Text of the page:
Speck and I share the fact that we both live in Davis, but we have another bond—we are both advocates for speaking openly about mortality and end-of-life issues. I came to embrace this cause after facing a terminal diagnosis of my own these past years. Thanks to a brilliant doctor and groundbreaking developments in immunotherapy, I no longer have detectable cancer in my body (though I still carry the diagnosis of metastatic cancer). But the experience taught me how transformational it would be if—as individuals and as a society—we stopped denying that we are, every single one of us, going to die. Speck feels the same. “Our society is getting better,” she says, “but we still, generally, are not comfortable talking about death and dying.”
Though she doesn’t believe in heaven or hell, Speck does believe in God. As for what will happen after she dies, Speck trusts that she will continue to be a presence and provide comfort to those who loved her most. “I imagine that it’ll be something similar to the feeling I get when I want to feel my mom,” she says. “If her presence is so real to me, I imagine that I can do that [for others] after I die. People will go, ‘I just felt Cathy Speck.’ ”
The Queen of Happiness does not mince words in talking about the fate she knows awaits her; her only sadness comes from awareness of the grief her death will bring to her closest friends. She has prepaid her cremation and has a “big urn” (the one she takes as show-and-tell to classes) and “some little urns” too to give to close friends, she says. And then there are the Easter eggs. “I’m going to have leftover ashes,” she grins, “and have those little plastic Easter eggs so people can scoop some up, take them home, and put them in their garden. It’s kind of a metaphor of the egg. And plus, it’s funny. And colorful.”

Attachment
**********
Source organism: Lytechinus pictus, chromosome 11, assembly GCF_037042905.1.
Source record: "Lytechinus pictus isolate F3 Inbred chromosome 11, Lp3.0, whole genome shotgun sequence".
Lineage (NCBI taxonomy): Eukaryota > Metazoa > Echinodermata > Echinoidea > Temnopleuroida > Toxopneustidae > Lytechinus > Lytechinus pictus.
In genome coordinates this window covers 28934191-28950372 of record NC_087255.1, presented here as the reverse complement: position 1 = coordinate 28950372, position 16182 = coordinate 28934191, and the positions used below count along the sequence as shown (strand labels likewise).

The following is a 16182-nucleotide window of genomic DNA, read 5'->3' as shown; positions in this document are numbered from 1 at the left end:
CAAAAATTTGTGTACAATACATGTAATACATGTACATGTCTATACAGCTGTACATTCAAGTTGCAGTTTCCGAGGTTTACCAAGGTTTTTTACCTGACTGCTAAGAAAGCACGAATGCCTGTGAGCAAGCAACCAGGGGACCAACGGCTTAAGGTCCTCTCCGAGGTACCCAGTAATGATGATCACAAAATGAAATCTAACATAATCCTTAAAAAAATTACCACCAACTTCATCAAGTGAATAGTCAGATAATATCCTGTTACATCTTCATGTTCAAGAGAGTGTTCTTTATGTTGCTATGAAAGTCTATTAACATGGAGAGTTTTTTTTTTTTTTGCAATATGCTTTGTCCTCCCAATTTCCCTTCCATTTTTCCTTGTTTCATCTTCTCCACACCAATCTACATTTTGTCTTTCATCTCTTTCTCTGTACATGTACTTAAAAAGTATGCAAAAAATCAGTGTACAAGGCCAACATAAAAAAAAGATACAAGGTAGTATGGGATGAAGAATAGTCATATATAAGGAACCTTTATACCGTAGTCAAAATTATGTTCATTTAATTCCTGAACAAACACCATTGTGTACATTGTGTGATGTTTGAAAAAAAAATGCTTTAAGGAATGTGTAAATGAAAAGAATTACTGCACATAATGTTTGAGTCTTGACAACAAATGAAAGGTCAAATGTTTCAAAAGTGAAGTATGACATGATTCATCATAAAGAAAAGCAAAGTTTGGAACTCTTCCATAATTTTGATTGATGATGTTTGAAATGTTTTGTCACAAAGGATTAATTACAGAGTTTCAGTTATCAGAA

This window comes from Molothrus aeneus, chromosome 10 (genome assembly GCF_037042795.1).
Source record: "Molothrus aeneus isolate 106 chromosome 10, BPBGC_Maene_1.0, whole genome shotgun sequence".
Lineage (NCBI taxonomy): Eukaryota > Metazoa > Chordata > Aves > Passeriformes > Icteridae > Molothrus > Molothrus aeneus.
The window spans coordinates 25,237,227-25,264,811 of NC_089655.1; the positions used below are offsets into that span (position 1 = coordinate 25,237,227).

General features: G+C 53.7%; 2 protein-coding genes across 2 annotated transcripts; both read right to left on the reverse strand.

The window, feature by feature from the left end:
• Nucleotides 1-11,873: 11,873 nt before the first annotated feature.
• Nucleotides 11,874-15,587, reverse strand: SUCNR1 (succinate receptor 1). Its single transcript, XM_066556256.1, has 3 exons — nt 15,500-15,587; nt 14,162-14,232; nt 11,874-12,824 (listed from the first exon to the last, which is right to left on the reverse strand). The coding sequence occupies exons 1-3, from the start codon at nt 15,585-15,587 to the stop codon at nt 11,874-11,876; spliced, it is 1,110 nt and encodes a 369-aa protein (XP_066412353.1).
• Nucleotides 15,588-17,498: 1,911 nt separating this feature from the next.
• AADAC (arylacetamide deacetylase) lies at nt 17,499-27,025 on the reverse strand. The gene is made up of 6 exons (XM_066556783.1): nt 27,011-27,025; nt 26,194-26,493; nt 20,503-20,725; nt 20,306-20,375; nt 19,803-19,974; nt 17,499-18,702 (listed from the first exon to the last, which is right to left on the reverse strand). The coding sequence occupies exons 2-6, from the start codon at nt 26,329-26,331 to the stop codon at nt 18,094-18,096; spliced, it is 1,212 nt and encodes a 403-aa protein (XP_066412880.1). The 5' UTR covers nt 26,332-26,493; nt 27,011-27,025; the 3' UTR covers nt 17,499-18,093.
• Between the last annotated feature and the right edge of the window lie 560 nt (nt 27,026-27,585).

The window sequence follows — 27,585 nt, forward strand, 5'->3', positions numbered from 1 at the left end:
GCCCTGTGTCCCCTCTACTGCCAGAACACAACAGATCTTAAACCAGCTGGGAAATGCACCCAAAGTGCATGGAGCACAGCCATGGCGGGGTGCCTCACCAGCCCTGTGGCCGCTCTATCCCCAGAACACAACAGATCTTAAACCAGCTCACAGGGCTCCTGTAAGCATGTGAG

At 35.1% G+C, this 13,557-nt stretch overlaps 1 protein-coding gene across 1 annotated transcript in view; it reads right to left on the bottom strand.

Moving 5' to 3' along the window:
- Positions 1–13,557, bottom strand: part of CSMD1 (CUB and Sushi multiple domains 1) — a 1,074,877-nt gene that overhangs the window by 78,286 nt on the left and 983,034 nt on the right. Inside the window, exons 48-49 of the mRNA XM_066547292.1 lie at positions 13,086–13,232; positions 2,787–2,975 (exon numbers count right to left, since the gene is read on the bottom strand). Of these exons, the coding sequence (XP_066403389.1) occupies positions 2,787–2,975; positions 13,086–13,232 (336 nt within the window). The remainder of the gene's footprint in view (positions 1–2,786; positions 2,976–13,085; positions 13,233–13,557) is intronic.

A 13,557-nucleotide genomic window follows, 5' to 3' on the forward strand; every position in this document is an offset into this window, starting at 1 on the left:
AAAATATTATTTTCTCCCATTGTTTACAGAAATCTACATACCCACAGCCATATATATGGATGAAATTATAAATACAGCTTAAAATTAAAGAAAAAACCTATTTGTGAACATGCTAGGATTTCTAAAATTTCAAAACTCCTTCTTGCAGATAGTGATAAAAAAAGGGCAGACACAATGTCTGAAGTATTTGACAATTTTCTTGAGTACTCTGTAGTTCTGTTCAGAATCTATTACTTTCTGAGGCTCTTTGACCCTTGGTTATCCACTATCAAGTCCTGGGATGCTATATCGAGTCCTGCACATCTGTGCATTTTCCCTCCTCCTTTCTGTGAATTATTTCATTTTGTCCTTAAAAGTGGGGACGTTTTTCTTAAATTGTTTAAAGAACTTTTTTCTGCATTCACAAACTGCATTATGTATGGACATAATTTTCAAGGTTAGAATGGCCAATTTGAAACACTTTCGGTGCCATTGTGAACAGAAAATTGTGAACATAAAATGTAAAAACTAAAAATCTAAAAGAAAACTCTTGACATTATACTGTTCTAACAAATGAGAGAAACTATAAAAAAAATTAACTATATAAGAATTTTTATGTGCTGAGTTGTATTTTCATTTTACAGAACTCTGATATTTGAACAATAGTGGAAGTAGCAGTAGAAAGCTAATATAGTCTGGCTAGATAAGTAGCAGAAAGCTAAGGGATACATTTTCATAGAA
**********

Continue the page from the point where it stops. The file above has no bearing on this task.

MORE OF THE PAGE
Just like Cathy Speck.
As she approaches her 60th birthday on Nov. 28—which, appropriately, happens to be Thanksgiving—Speck sums up her strategy going forward with a big smile. “I’m at peace with the living and dying process and am the happiest I’ve ever been in my life,” she says. “So much of how I live my life is the cliché stuff. ‘Be here now.’ ‘Appreciate the moment.’ Bumper sticker thoughts that are true. And that’s what I choose to focus on.”